Constant (honest!) feedback and colleagues with thick skin.

I love feedback. The more I get, the better. And it would be nice if it were honest too. If I don’t get informed that I am doing something wrong, I won’t know and I will assume that all is okay. I am a bit autistic in that regard. I hate ambiguity. Don’t hint or infer, just outright say it. I have thick skin and I am almost impossible to offend, so out with it.

Also, I can be quite blunt and direct. It’s never personal, but somethings things can come out of my mouth that will upset people of a political correct persuasion. Colleagues with thick skin would mean I won’t have to mince words and tiptoe around someone’s feelings. The last thing I would want to hear would be “You can’t say that!”. I can, and I will. If I expect my coworkers to be able to dish out criticism, I would expect that they can take it as well.

Small teams, flat organisation

I like working with a small group of people and preferably in the same office. This keeps communication lines short and the team can move quickly. Also, the flatter the organisation, the better. I don’t particularly like ivory towers with unreachable upper management. Open door policy everywhere, please. Oh, and please knock before you shamble in.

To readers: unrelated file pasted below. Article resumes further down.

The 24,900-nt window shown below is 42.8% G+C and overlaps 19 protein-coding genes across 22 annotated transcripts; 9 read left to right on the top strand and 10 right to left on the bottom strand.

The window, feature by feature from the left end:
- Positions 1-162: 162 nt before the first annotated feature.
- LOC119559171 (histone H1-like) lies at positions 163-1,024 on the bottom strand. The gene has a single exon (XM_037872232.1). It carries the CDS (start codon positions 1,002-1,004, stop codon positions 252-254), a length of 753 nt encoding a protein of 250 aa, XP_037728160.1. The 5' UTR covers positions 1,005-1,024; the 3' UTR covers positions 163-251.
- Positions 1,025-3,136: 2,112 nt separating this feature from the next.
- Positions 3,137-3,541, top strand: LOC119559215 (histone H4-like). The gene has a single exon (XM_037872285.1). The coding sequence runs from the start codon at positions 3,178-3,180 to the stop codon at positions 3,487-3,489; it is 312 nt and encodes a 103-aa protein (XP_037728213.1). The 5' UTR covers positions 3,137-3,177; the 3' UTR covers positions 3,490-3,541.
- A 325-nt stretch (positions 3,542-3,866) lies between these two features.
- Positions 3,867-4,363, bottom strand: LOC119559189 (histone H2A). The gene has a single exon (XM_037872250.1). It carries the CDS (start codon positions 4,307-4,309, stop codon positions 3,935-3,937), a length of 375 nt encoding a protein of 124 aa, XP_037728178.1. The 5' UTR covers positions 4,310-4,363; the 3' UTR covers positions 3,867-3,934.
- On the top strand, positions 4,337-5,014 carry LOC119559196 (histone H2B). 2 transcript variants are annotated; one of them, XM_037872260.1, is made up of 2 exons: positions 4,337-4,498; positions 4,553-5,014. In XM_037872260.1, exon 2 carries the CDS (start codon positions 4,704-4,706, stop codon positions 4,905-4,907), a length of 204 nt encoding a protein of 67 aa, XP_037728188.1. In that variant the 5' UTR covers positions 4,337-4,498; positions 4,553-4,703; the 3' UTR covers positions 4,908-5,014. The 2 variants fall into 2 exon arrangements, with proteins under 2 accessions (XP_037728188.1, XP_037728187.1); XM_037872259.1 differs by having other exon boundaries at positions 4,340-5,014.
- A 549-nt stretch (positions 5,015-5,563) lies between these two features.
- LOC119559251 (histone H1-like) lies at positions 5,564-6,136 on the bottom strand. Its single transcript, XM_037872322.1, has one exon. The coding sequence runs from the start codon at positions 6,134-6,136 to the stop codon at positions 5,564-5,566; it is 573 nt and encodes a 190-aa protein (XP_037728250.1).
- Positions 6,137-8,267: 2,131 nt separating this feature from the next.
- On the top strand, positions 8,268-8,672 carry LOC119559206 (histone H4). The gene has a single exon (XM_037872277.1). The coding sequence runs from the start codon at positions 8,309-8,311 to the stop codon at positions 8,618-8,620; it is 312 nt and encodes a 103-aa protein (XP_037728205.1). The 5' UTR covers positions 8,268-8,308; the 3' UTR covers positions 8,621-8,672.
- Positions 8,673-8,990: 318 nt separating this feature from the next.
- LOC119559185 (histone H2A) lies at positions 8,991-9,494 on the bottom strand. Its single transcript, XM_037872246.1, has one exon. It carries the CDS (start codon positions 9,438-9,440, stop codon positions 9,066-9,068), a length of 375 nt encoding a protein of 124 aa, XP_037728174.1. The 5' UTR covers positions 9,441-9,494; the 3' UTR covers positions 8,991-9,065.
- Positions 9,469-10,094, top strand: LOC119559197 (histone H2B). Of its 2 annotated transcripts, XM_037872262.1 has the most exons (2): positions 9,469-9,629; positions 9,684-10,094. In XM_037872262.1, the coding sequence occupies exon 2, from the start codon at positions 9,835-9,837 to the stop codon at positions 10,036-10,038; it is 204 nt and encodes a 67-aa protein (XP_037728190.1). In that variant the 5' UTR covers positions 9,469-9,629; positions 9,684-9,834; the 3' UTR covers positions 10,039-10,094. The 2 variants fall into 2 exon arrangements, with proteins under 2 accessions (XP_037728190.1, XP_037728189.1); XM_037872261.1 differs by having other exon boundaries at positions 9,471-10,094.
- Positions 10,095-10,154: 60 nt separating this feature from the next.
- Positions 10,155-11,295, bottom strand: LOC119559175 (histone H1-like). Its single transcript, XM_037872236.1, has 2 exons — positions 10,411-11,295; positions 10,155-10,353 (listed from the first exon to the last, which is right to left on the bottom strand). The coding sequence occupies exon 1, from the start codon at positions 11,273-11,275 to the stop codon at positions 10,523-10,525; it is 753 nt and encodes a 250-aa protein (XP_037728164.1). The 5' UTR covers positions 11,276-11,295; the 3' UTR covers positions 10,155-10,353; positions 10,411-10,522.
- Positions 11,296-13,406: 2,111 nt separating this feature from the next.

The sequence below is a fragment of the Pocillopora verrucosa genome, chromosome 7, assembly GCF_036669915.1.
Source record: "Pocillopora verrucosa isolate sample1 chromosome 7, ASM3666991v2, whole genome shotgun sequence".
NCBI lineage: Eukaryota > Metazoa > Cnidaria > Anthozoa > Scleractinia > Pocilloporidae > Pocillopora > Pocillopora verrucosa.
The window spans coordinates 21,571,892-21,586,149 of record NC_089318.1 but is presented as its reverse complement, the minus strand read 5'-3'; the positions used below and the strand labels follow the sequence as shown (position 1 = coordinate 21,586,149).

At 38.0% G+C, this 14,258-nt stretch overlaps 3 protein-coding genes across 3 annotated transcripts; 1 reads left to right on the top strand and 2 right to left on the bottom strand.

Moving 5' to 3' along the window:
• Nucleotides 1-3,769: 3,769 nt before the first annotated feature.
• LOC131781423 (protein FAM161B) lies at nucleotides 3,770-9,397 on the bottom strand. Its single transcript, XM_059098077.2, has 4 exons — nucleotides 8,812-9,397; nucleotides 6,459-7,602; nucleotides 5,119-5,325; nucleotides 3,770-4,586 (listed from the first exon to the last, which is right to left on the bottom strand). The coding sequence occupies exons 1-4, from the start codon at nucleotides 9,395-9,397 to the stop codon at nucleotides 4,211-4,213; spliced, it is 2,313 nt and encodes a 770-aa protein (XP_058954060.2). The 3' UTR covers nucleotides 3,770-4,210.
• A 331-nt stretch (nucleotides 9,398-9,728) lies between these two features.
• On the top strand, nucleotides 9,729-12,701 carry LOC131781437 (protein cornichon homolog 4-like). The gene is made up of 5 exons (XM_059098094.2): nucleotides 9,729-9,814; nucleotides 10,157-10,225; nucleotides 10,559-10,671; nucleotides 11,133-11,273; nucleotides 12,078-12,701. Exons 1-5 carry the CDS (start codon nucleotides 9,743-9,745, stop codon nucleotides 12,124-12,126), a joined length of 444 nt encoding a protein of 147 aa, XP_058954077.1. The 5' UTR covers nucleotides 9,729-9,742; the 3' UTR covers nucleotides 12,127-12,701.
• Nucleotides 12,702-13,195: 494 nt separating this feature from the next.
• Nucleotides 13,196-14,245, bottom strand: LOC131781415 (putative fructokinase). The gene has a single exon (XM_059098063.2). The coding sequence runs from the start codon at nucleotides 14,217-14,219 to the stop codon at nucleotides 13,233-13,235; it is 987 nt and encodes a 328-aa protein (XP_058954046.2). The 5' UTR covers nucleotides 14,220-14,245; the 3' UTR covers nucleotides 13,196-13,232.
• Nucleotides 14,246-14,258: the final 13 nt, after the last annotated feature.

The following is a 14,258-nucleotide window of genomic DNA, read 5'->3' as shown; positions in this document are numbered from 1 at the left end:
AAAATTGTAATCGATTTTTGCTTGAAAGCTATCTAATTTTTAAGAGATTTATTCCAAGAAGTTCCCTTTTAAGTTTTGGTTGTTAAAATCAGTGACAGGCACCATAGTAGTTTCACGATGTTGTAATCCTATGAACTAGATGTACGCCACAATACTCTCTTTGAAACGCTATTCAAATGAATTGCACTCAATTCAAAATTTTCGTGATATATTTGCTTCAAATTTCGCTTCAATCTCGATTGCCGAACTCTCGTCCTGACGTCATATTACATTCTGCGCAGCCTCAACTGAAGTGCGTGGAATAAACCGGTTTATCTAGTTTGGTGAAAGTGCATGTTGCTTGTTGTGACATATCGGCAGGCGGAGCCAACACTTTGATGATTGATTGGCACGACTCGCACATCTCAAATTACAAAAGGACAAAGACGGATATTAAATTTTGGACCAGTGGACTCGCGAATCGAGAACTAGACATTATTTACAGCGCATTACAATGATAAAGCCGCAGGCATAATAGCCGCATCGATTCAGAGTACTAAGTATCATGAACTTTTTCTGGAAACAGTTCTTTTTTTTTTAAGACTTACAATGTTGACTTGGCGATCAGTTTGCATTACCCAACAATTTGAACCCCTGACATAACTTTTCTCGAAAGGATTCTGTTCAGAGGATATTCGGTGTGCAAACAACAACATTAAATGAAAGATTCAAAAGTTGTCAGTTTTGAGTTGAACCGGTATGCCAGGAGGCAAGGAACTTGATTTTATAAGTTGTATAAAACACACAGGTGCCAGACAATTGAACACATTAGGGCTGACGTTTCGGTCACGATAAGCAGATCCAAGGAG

Freedom to slack, freedom to hack, freedom to fail.

You could say slacking is bad, but actually it isn’t. Sometimes I need to unwind and just do something else. Or I am futzing around with some technology or code that is unrelated to my work. Or I am taking apart some new gadget that I acquired. If something urgent needs to be done, you can always interrupt me and I will context switch.

Making mistakes should also never be punished (the failure itself is punishment enough). Sucking at something is how you grow. One always sucks at first, and then you get better. Being allowed to suck for a time should not be a problem. Also, nobody is on their peak all the time. Fuck up, clean up the mess and learn.

Minimal meetings, minimal interruptions

The less pointless meetings, the better. I’m not a fan of meetings. If I must have them, I prefer them to be as short as possible. At one place where I worked as my short stint as a manager, I used to have the “30 second rule”. If you could explain to me in clear language and without hampering, pausing and uhh-sounds in 30 seconds why I needed to attend, I would be there. Otherwise I have better and more useful things to do, send me the minutes via e-mail.

Getting interrupted and having to context switch is also something I would like to avoid as much as possible. Nothing is more frustrating as getting back into the flow of things when you just had to drop everything to do something completely unrelated. I sometimes have to maintain a lot of state in my head when I am building something, and having to swap that out for something else is very counterproductive. I prefer not to multitask, because I know I am not good at that. I tend to serialize my tasks so I can work on them in sequence. Any disruption from this sequence will take me time to reorder my queue.

In summary

I know the above sounds very utopic, but hey, it can’t hurt to get it out there. If you have a position that entails the above, I would be very interested in working for you. 🙂